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Poll: Increasing support in Virginia for medical marijuana, gay marriage

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economic-forecast-headerVirginia voters support medical marijuana by an overwhelming 84 – 13 percent, but support for recreational marijuana is divided, with a large generation gap and a smaller gender gap, according to a Quinnipiac University poll released today.

Support for medical marijuana ranges from 75 – 21 percent among Republicans to 92 – 6 percent among Democrats and from 81 – 17 percent among voters over 65 years old to 90 – 9 percent among voters 18 to 29 years old, the independent Quinnipiac (KWIN-uh-pe-ack) University poll finds.

Support for legalizing marijuana for personal use is 46 percent, with 48 percent opposed.  Democrats support the measure 58 – 35 percent, with Republicans opposed 68 – 27 percent and independent voters divided 47 – 47 percent.  Men support it 52 – 43 percent while women oppose it 51 – 42 percent.  Voters 18 to 29 years old support legalizing marijuana for personal use 71 – 26 percent, with support dropping through the age groups.  Voters over 65 years old are opposed 66 – 24 percent.

Only 39 percent of Virginia voters, including 46 percent of voters under 30 years old, admit that they ever have tried marijuana.

“More than four in five Virginians favor allowing the use of marijuana for medical purposes, although on this question and others involving the drug, support for its use is a bit lower than in some other states where we conduct surveys,” said Peter Brown, assistant director of the Quinnipiac University Poll.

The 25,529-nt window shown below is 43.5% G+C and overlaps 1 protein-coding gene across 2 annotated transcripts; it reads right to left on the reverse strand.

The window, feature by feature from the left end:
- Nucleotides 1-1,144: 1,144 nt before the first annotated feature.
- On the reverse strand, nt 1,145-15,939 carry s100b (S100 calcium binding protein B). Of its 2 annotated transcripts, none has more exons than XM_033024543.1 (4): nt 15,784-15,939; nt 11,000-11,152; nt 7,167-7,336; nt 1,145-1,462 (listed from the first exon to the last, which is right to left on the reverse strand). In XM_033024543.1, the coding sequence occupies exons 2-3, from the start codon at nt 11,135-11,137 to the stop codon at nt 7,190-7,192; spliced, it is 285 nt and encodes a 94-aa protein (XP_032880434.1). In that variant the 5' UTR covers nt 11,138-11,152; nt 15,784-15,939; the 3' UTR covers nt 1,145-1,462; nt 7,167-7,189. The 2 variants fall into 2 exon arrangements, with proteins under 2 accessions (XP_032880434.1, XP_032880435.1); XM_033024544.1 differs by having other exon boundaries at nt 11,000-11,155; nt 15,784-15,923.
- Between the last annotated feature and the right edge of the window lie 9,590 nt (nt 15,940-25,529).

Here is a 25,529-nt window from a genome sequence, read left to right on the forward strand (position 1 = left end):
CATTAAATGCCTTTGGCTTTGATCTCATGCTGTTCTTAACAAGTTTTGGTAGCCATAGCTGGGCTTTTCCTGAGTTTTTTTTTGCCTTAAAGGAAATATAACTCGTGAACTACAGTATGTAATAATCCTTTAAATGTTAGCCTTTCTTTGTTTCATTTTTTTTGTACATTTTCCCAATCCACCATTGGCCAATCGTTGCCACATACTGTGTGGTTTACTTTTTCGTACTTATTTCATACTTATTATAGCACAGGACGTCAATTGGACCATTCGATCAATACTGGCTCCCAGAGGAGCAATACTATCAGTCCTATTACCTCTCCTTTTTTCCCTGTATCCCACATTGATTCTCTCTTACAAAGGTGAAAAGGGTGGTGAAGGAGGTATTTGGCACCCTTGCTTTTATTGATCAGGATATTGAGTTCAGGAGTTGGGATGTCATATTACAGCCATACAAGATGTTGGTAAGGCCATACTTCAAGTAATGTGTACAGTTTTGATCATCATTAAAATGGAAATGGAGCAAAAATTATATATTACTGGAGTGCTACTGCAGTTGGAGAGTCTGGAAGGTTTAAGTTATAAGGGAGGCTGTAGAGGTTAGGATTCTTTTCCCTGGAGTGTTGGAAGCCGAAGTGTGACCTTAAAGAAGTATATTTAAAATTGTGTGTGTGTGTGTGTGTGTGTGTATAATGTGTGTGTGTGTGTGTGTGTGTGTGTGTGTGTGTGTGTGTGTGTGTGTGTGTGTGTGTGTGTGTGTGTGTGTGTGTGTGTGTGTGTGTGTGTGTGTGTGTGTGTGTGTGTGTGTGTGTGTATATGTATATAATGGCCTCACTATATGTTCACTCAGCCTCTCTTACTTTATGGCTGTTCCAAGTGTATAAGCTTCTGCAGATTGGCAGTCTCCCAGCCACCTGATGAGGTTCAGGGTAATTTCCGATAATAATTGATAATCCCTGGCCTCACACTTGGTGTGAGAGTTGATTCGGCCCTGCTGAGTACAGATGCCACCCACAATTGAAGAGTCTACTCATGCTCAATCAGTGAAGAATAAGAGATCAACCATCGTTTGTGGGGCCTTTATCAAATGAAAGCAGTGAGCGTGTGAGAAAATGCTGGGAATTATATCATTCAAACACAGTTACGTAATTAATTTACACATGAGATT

“When it comes to legalizing marijuana for recreational use Virginians are divided.”

Marijuana is equally as dangerous as alcohol, 47 percent of Virginia voters say, while 36 percent say it is less dangerous and 14 percent say it is more dangerous.  Marijuana use does not lead to use of other drugs, voters say 51 – 41 percent.

If marijuana use were legal in Virginia, 62 percent of voters say it would not bother them if neighbors grew marijuana in their home.  Republicans and voters over 65 years old are the only listed groups who say they would be bothered.

A total of 82 percent of voters say they would be “somewhat uncomfortable” or “very uncomfortable” riding in a car driven by someone who has smoked a moderate amount of marijuana.  The discomfort level is 58 percent among voters 18 to 29 years old and higher for other groups.

Same-Sex Marriage

With strong support from women, Virginia voters favor 50 – 42 percent allowing same-sex couple to get married in the Commonwealth.  Support is 54 – 38 percent among women while men are divided with 46 percent in favor and 48 percent opposed.

Support for same-sex marriage is 69 – 22 percent among Democrats and 52 – 42 percent among independent voters, with Republicans opposed 70 – 23 percent.

Voters under 30 years old support it 69 – 25 percent, with support at 50 percent or higher among voters 30 to 64 years old.  Voters over 65 are opposed 56 – 35 percent.

“Support for same-sex marriage in Virginia shows a similar pattern to support for use of marijuana:  The younger you are, the more Democratic you are, the more likely you are to support both of these social issues,” Brown said.

From March 19 – 24, Quinnipiac University surveyed 1,288 voters with a margin of error of +/- 2.7 percentage points.  Live interviewers call land lines and cell phones.

The Quinnipiac University Poll, directed by Douglas Schwartz, Ph.D., conducts public opinion surveys in Pennsylvania, New York, New Jersey, Connecticut, Florida, Ohio, Virginia, Colorado, Iowa and the nation as a public service and for research.

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